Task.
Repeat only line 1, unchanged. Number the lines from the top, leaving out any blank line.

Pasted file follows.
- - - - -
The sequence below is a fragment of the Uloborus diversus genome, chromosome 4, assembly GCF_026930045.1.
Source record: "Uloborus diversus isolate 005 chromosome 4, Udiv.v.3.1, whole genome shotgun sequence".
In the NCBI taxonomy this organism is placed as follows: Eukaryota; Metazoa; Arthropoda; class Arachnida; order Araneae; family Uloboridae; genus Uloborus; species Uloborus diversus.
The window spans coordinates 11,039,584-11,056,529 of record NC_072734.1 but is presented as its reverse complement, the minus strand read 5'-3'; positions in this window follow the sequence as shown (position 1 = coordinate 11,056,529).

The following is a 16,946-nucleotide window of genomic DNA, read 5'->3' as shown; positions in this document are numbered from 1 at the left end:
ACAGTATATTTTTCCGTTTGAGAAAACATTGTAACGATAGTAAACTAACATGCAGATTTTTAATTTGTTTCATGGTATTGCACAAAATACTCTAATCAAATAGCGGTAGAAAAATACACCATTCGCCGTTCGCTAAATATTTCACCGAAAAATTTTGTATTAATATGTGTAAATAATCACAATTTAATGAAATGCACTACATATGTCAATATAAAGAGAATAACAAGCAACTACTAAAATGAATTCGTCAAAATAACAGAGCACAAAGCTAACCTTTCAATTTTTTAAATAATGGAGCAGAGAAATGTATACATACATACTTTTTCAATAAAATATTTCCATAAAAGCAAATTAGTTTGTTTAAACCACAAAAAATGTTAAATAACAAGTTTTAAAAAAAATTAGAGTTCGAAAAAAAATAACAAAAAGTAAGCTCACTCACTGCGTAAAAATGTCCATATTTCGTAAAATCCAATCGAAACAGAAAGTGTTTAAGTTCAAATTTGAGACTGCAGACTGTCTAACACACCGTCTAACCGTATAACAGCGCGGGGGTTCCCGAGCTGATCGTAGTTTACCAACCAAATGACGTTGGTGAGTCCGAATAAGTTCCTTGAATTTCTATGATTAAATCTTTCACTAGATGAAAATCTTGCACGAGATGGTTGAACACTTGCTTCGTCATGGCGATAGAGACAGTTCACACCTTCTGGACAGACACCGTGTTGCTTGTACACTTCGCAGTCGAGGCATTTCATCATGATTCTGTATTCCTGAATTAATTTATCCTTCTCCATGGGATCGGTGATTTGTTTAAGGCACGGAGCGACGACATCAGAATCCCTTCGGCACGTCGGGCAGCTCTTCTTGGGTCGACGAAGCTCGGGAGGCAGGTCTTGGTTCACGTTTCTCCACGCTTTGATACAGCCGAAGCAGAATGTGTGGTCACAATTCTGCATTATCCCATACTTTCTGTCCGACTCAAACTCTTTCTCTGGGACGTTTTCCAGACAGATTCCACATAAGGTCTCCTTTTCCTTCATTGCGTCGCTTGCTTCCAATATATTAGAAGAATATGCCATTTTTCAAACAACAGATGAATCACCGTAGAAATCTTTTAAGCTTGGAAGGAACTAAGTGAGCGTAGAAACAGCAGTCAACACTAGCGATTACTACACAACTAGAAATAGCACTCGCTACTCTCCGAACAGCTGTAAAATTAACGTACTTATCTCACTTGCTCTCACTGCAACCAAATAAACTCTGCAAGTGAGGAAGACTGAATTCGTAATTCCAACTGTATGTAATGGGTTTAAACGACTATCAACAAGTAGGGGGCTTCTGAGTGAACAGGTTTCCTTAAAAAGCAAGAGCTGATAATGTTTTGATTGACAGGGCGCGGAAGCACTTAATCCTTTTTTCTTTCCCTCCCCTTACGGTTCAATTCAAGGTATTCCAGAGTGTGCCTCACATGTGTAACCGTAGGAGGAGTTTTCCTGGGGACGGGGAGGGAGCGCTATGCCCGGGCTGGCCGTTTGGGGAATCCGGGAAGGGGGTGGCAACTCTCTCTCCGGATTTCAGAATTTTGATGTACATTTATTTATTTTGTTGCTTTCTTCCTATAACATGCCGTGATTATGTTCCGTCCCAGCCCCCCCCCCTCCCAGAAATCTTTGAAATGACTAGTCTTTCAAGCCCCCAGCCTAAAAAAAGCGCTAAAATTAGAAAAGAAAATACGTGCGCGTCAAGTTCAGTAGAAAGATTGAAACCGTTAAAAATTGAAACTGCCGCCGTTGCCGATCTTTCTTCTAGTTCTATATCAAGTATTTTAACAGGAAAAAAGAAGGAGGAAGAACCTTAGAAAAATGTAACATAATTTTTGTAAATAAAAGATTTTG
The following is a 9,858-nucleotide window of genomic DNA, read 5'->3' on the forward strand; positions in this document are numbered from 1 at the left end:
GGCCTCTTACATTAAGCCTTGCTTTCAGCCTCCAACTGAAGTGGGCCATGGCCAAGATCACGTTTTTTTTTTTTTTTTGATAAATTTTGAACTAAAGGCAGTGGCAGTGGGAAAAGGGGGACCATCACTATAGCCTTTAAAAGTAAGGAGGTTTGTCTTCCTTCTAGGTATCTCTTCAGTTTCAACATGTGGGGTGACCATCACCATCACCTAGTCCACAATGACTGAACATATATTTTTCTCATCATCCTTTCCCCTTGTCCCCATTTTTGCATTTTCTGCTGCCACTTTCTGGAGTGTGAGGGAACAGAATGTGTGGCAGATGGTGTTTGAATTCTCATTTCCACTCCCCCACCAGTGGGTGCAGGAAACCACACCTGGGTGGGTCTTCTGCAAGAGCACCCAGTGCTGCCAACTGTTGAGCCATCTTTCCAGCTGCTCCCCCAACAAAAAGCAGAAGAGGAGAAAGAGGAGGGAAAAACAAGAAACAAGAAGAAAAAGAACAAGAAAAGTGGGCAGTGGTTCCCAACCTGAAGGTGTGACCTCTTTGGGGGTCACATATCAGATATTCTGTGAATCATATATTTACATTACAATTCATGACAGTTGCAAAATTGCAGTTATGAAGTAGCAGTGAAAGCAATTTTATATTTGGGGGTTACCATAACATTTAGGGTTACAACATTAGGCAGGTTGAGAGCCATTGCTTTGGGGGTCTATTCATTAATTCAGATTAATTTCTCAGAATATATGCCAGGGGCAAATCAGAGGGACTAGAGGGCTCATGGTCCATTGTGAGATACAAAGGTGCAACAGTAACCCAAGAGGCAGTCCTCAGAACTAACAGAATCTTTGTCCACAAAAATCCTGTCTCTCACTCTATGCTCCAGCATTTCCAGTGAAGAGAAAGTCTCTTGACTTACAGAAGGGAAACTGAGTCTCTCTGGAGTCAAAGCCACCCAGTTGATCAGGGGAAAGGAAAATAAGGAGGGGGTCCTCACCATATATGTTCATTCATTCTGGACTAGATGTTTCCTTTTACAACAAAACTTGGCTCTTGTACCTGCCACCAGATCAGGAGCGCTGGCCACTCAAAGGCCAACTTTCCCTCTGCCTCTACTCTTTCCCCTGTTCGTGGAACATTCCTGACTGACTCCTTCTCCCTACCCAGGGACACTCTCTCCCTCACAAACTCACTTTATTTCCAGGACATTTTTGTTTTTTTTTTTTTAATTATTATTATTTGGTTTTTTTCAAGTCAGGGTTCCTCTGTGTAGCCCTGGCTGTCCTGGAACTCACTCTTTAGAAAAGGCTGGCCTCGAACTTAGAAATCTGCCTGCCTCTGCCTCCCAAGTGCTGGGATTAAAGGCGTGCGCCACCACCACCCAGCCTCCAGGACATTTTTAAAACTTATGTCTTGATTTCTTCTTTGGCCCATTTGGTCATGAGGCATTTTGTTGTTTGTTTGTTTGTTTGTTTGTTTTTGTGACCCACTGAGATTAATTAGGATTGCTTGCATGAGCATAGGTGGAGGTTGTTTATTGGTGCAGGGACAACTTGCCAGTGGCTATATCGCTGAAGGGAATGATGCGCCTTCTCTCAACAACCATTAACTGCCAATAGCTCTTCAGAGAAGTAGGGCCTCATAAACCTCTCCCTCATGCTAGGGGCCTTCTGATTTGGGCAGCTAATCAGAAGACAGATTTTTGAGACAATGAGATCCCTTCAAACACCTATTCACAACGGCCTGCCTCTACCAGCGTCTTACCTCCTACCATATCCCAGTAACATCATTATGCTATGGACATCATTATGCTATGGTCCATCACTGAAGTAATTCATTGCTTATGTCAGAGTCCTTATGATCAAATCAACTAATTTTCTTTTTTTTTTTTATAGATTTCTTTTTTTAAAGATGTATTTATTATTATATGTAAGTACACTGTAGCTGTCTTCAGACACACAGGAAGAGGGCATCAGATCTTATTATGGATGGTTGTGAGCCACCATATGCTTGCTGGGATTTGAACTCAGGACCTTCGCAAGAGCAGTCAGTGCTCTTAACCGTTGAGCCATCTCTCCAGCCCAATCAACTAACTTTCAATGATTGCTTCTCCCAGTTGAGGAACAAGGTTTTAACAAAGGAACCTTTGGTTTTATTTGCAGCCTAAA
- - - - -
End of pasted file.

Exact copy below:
The sequence below is a fragment of the Uloborus diversus genome, chromosome 4, assembly GCF_026930045.1.